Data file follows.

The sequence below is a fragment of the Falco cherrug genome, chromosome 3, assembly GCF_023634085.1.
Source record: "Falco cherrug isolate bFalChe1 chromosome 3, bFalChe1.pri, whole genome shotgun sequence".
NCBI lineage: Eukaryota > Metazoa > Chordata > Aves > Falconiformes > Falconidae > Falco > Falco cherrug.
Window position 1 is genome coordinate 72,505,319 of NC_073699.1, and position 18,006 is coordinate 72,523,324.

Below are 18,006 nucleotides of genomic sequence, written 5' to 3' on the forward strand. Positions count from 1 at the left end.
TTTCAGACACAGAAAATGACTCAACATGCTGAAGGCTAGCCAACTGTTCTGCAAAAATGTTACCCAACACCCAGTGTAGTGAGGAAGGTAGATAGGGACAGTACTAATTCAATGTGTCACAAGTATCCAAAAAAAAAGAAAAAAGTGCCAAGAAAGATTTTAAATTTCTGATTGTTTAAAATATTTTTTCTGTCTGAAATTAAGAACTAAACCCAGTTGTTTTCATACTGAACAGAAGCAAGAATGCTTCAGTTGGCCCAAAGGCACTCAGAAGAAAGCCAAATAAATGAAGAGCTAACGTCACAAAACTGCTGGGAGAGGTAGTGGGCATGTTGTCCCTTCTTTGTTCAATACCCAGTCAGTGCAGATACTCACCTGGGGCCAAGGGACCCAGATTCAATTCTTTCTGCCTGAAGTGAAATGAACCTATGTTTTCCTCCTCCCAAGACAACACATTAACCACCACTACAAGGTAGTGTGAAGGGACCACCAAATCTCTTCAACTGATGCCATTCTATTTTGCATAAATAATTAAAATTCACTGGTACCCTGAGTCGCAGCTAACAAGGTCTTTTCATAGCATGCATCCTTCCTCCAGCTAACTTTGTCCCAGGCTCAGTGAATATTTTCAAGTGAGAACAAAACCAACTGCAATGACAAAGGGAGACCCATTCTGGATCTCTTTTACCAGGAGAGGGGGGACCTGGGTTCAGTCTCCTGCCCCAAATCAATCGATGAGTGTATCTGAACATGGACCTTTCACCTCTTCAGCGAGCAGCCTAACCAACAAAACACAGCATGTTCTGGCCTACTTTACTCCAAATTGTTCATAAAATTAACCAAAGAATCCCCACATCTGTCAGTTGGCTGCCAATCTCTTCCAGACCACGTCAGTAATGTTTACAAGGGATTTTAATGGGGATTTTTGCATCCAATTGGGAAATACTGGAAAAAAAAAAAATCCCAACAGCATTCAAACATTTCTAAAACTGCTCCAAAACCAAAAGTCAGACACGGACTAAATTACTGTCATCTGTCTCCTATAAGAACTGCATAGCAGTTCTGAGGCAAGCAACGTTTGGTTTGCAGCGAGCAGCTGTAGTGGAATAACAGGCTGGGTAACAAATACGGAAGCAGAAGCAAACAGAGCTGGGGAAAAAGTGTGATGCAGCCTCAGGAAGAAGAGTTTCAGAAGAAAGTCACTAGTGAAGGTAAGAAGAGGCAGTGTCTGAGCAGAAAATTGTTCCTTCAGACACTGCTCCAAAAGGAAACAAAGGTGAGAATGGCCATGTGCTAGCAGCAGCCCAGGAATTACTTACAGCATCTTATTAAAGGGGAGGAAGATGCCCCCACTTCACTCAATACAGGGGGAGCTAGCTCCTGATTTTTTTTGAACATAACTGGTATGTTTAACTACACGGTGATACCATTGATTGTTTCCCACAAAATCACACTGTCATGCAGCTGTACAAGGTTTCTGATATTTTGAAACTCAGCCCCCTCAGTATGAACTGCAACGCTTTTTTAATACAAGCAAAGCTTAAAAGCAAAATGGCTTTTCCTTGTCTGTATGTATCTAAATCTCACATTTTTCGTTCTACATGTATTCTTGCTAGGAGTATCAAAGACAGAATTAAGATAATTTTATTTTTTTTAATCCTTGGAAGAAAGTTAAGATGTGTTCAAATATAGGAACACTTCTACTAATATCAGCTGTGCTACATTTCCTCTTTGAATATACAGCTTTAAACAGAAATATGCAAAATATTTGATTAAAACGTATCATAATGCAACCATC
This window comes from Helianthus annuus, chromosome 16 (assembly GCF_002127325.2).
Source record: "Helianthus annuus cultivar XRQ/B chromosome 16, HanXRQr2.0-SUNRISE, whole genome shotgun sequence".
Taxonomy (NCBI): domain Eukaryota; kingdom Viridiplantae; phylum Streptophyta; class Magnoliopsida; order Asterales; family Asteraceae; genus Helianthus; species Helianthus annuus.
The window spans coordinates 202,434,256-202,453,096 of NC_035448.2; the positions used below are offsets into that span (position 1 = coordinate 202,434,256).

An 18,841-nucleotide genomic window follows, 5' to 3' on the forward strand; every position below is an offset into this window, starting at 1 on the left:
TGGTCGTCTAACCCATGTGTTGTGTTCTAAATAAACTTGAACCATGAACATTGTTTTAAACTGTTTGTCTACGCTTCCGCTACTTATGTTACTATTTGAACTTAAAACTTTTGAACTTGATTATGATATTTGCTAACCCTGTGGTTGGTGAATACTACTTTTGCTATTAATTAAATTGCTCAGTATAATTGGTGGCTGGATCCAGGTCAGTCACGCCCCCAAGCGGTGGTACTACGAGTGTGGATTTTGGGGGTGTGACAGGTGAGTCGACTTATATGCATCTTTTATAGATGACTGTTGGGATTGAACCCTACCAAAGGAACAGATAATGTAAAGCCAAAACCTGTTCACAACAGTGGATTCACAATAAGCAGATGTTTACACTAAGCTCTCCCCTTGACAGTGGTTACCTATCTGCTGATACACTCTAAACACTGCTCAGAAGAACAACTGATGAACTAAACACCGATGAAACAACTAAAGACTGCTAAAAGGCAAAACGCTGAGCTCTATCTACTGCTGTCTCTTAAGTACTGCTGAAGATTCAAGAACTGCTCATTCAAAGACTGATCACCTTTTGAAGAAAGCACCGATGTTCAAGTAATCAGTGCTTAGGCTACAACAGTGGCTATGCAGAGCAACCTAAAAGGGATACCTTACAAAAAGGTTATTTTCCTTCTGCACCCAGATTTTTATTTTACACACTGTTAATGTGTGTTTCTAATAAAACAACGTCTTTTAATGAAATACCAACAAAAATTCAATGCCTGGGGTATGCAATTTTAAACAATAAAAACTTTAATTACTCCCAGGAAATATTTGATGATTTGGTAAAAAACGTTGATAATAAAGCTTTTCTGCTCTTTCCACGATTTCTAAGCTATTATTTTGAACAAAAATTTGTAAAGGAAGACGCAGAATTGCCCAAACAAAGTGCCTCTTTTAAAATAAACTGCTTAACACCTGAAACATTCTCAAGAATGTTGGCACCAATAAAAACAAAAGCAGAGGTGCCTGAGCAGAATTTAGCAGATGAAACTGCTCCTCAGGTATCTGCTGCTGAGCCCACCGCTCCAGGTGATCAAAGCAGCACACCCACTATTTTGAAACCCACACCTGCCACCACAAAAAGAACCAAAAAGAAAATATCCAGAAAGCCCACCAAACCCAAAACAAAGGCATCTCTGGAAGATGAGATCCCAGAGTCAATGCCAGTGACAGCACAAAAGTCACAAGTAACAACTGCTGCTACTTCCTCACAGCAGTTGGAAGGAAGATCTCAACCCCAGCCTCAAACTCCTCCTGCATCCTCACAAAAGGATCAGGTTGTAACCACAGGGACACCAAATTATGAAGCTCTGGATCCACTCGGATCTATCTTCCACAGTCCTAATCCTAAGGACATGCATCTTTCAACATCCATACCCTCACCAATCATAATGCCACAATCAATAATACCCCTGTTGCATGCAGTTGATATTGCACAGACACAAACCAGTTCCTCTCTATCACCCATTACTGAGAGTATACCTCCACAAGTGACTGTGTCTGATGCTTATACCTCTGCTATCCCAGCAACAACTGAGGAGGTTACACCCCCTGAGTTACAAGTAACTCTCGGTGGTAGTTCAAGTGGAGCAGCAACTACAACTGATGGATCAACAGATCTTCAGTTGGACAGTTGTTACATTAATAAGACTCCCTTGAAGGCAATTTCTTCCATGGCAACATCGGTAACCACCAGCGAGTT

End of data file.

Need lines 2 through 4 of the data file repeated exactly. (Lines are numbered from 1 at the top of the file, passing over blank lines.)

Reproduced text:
Source record: "Falco cherrug isolate bFalChe1 chromosome 3, bFalChe1.pri, whole genome shotgun sequence".
NCBI lineage: Eukaryota > Metazoa > Chordata > Aves > Falconiformes > Falconidae > Falco > Falco cherrug.
Window position 1 is genome coordinate 72,505,319 of NC_073699.1, and position 18,006 is coordinate 72,523,324.